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George Bush, Huawei, Japan: Your Thursday Briefing

George Bush, Huawei, Japan: Your Thursday Briefing

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Good morning,

We start today with a new warning on carbon emissions, the funeral for George Bush and a controversial vote in Wisconsin. We also invite you to share your thoughts about our new design.


The accelerating growth of carbon dioxide emissions is comparable to a “speeding freight train,” scientists said on Wednesday, and is putting the world on track to face the most severe consequences of global warming far sooner than expected.

Worldwide, emissions are expected to increase 2.7 percent this year, compared with 1.6 percent last year. Researchers placed part of the blame on a surge in demand for oil.

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The Trumps, Obamas, Clintons and Carters attended Wednesday’s service at Washington National Cathedral.CreditTom Brenner for The New York Times

The 41st president was remembered as a “kinder and gentler” leader during a funeral service in Washington on Wednesday attended by more than 3,000 mourners, including President Trump and all four living former presidents.

“To us, his was the brightest of a thousand points of light,” former President George W. Bush said in his eulogy, referring to a phrase his father had popularized.

Watch: Scenes from the funeral, including parts of Mr. Bush’s speech.

Another angle: The service was a rare reunion for the men and women who served in the first Bush administration.

What’s next: Another service will be held today in Houston. Mr. Bush will then be taken by train to College Station, Tex., to be interred at his presidential library next to his wife, Barbara, and Robin, a daughter who died of leukemia at age 3.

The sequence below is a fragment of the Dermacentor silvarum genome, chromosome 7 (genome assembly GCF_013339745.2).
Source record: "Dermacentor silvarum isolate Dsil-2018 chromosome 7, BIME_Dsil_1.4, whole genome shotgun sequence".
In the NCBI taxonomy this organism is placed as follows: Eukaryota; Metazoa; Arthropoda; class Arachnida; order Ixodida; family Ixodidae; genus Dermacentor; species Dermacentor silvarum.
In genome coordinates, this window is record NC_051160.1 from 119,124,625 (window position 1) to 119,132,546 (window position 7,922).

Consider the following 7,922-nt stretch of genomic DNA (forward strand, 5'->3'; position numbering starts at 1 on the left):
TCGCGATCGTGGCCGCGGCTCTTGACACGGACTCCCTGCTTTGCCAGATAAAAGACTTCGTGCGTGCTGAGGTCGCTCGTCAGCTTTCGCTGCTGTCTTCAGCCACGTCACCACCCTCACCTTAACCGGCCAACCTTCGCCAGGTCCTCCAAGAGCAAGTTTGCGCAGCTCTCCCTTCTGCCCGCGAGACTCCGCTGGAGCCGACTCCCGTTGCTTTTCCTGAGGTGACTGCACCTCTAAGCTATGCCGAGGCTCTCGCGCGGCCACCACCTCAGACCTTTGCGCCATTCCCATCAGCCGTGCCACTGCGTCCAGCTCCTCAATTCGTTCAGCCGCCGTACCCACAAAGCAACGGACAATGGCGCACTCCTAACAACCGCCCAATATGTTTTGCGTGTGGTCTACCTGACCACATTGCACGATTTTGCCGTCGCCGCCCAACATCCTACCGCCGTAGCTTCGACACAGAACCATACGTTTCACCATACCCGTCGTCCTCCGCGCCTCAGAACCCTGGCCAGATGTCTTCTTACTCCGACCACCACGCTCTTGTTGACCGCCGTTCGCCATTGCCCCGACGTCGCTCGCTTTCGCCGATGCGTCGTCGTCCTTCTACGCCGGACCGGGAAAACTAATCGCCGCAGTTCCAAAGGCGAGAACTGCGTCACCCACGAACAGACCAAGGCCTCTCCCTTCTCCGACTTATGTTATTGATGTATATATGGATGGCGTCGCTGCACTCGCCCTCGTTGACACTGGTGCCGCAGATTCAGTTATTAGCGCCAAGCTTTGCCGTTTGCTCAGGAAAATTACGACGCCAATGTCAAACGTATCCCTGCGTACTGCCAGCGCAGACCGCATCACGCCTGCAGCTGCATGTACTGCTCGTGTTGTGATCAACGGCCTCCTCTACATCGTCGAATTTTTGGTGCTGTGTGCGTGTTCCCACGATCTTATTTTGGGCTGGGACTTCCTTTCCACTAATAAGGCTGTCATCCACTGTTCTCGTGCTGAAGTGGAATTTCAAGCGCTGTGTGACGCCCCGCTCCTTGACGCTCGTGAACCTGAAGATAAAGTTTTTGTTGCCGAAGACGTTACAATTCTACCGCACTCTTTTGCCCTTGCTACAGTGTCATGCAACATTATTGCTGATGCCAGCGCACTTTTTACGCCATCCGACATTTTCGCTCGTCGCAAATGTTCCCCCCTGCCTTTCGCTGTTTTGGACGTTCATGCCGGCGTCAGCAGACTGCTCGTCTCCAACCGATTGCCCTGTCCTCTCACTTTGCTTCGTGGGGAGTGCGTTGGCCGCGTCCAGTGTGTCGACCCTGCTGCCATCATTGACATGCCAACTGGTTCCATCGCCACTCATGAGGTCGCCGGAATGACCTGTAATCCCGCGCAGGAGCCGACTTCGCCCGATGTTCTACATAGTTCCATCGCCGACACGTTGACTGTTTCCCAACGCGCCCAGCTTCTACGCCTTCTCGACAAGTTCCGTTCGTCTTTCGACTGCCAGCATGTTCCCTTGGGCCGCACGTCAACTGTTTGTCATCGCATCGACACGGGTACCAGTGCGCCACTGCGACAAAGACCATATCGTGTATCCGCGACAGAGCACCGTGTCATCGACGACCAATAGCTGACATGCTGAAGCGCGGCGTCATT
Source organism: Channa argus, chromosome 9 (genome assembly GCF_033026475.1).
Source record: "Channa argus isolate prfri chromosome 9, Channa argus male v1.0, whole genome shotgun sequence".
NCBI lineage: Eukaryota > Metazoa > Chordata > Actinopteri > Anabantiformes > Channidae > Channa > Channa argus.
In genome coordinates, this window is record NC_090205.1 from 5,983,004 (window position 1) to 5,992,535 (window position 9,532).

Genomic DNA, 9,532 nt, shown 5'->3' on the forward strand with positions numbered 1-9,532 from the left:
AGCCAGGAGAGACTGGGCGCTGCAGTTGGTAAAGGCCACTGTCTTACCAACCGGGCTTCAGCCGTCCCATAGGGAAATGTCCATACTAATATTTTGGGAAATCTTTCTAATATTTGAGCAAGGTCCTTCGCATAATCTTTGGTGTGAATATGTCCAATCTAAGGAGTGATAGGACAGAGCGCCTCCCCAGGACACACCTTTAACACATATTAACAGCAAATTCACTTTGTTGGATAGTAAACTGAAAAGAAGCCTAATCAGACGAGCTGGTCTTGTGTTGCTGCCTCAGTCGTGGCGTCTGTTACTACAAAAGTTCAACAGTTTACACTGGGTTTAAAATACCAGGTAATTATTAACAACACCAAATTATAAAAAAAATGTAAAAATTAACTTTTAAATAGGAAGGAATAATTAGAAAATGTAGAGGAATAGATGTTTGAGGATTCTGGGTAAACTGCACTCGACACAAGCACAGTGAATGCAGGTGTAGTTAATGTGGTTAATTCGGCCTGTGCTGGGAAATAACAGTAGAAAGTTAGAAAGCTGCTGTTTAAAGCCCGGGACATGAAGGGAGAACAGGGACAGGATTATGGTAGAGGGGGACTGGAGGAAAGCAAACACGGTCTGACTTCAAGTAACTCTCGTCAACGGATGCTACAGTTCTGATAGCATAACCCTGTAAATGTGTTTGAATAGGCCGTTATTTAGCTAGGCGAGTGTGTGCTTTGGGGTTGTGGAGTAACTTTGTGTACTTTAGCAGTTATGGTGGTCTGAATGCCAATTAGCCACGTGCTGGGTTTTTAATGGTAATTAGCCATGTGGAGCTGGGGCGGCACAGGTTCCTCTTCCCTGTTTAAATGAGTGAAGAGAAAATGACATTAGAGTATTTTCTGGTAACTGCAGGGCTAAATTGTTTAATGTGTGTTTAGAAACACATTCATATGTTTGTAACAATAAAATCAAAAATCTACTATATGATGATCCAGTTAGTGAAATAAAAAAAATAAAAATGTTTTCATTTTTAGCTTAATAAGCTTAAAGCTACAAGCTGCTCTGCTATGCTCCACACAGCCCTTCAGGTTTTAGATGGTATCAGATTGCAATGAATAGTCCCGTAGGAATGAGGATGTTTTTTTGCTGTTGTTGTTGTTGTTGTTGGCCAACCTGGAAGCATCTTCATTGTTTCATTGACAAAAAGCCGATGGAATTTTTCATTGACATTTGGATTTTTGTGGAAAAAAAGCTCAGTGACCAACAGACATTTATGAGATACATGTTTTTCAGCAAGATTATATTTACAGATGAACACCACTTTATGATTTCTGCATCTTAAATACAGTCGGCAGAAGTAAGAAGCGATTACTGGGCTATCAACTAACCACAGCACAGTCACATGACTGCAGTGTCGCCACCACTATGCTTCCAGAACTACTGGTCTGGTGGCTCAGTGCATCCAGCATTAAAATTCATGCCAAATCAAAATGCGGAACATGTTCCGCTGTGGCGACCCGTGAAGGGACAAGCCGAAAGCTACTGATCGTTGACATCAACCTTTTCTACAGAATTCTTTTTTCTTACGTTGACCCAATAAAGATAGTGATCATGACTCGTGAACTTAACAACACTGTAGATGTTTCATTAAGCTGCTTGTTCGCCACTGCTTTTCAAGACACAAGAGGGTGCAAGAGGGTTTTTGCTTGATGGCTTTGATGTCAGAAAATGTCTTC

The president tried on Wednesday to ease concerns that his trade truce with China was floundering, saying that Beijing was sending “very strong signals” about the deal he reached with President Xi Jinping over the weekend.

Mr. Trump and his advisers have been talking up the trade truce, but the Chinese have mostly been silent.

Global stock markets fell sharply today, and Wall Street appears poised for another sell-off, after being closed on Wednesday in honor of former President George Bush.

Another angle: A top executive and daughter of the founder of the Chinese tech giant Huawei was arrested last weekend in Canada at Washington’s request, raising questions about the Trump administration’s overall China strategy.


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People were asked to leave the public gallery of the Wisconsin State Senate during debate Tuesday night.CreditLauren Justice for The New York Times

The state’s Republican-led Legislature passed a sweeping set of bills on Wednesday to curb the power of the incoming governor and attorney general, who are both Democrats. Eight years of one-party rule in the state ended last month when Gov. Scott Walker, a Republican, lost his re-election bid to Tony Evers.

Robin Vos, the Republican speaker of the Assembly, defended the legislation as a necessary check on executive power and brushed aside claims of a power grab.

The details: Among the new rules are limits on early voting, which tends to benefit Democratic candidates. And lawmakers, not the governor, would control a majority of appointments to an economic development board.

Closer look: Wisconsin Republicans followed the lead of North Carolina — and, as in North Carolina, they are likely to face major legal challenges.

The Daily: In today’s episode, Mitch Smith, who covers the Midwest for The Times, discusses the vote.

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CreditMax Whittaker for The New York Times

Courtney Dauwalter specializes in extremely long races that are growing in popularity, and she has a major one this weekend in Phoenix.

Her dominance makes this much clear: As distance lengthens, the biological advantages that men have grow smaller.

U.S. military aircraft accident: Five U.S. Marines are missing after two American planes were involved in an accident in Japan early today. Two other Marines have been rescued.